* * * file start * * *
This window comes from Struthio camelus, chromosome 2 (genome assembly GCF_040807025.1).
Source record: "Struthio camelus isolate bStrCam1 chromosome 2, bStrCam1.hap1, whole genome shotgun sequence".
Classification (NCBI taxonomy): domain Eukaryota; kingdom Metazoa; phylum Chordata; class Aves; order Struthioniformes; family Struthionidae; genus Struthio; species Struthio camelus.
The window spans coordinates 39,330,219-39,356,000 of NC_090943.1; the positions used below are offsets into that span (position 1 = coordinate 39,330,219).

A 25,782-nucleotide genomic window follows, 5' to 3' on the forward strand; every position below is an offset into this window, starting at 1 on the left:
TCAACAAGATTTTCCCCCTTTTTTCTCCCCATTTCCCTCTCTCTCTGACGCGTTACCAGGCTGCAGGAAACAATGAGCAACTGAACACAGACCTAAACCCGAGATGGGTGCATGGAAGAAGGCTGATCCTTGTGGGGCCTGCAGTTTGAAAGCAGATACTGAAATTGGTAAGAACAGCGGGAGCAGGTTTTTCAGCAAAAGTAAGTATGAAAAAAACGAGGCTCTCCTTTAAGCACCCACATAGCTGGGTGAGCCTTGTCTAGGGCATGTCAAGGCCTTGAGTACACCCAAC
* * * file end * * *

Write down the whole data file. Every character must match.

This window comes from Struthio camelus, chromosome 2 (genome assembly GCF_040807025.1).
Source record: "Struthio camelus isolate bStrCam1 chromosome 2, bStrCam1.hap1, whole genome shotgun sequence".
Classification (NCBI taxonomy): domain Eukaryota; kingdom Metazoa; phylum Chordata; class Aves; order Struthioniformes; family Struthionidae; genus Struthio; species Struthio camelus.
The window spans coordinates 39,330,219-39,356,000 of NC_090943.1; the positions used below are offsets into that span (position 1 = coordinate 39,330,219).

A 25,782-nucleotide genomic window follows, 5' to 3' on the forward strand; every position below is an offset into this window, starting at 1 on the left:
TCAACAAGATTTTCCCCCTTTTTTCTCCCCATTTCCCTCTCTCTCTGACGCGTTACCAGGCTGCAGGAAACAATGAGCAACTGAACACAGACCTAAACCCGAGATGGGTGCATGGAAGAAGGCTGATCCTTGTGGGGCCTGCAGTTTGAAAGCAGATACTGAAATTGGTAAGAACAGCGGGAGCAGGTTTTTCAGCAAAAGTAAGTATGAAAAAAACGAGGCTCTCCTTTAAGCACCCACATAGCTGGGTGAGCCTTGTCTAGGGCATGTCAAGGCCTTGAGTACACCCAAC